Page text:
Reductress Articles

I’ve written a couple articles for Reductress this past week. If you don’t already know the site, it’s a satire of women’s magazines with the tagline “Women’s News. Feminized.”

I’ve long loved Reductress, so I am thrilled to be able to write for it. Here are the two pieces that came out recently. Trigger warnings: profanity, raunchy subjects, Olive Garden references.

5 Dysfunctional Relationships You’ll Miss in Your 30s

How To Write From Your Heart So Your Professor Will Fuck You



Guest Post: Why I Write Romance for Women Over 40

Author Betsy Talbot

Today I welcome a guest post from romance author Betsy Talbot, author of the new Late Bloomers series. Welcome, Betsy!

I became a romance writer in Morocco at the age of 43.

Before you start imagining vibrant images of this exotic country, the echo of the call to prayer sounding throughout the streets five times a day, or a profound experience with a Berber family in the desert, let me tell you first how I ended up there.

Back in 2010, my husband and I left the US to travel the world. In the two years prior to leaving, we sold everything, including our house and car, and quit our good jobs. Sounds crazy, doesn’t it? It didn’t feel that way at the time, reeling from the very close health crises in two people we loved…both of them in their mid-30s.

This kind of close call will cause a reasonable woman to reflect on her past choices, and it will prompt a less reasonable woman like me to take charge of her future. Warren and I decided in 2008 that we would travel the world for one year, which is how we ended up on a plane to South America with no earthly possessions but our backpacks in 2010.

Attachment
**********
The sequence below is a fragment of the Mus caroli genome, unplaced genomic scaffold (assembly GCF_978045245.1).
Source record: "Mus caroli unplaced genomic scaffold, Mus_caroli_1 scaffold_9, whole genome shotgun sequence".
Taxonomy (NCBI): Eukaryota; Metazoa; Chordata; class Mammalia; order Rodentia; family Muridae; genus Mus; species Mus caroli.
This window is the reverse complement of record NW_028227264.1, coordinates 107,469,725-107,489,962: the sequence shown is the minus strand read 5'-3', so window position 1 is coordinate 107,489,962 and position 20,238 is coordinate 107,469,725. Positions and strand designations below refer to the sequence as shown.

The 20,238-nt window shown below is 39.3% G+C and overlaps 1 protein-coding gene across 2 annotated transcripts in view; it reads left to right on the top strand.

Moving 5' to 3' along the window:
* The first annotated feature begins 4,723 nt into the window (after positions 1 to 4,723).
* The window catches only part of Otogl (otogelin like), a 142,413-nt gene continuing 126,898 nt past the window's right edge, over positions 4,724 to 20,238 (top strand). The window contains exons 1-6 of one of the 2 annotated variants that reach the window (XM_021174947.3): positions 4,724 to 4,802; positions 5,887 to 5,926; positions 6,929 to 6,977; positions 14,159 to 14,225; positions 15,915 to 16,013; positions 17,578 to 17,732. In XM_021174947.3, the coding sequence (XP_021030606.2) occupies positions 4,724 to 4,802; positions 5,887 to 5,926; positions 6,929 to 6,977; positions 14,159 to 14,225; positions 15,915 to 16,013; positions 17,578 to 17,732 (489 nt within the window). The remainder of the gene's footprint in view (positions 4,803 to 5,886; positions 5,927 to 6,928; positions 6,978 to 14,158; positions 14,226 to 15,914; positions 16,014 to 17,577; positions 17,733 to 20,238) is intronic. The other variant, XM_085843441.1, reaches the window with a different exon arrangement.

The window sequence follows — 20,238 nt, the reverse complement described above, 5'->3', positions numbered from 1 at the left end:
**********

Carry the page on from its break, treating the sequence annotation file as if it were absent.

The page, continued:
Over the following years, we traveled through South America, North America, Antarctica, Europe, and Asia. All the while, we grew a large readership at our website, Married with Luggage. Readers often asked if we’d share our tips on saving money, getting rid of our belongings, having the nerve to follow our dreams, and traveling together. This was the start of our nonfiction business, which published four books on those subjects.

Our lifestyle was romantic – traveling and working together around the world – but the subjects of our books were not. Finance. Decluttering. Logistics. These unsexy topics led to a very sexy life, but it was hard to stay motivated to write about subjects we had long since mastered. I wanted a new challenge.

We wrote a book called Married with Luggage: What We Learned About Love by Traveling the World. This was part travelogue, part memoir, and it spurred in me the desire to talk more about love and relationships and what can happen after 40. I’ve learned a lot through our lifestyle and through the interesting and exotic people we meet, and I had to find a way to share it. I just didn’t know how.

We arrived in Spain in December 2013. In a tiny whitewashed village in the south, we fell in love with the blue skies, friendly people, and red wine. Was it time to stop traveling, to put down roots? We knew we still had much of the world to see, but having a home base was appealing. The little white house on a winding street in the pueblo was our new oasis, a place to rest between travels and write more books.

But what kind of books would we write?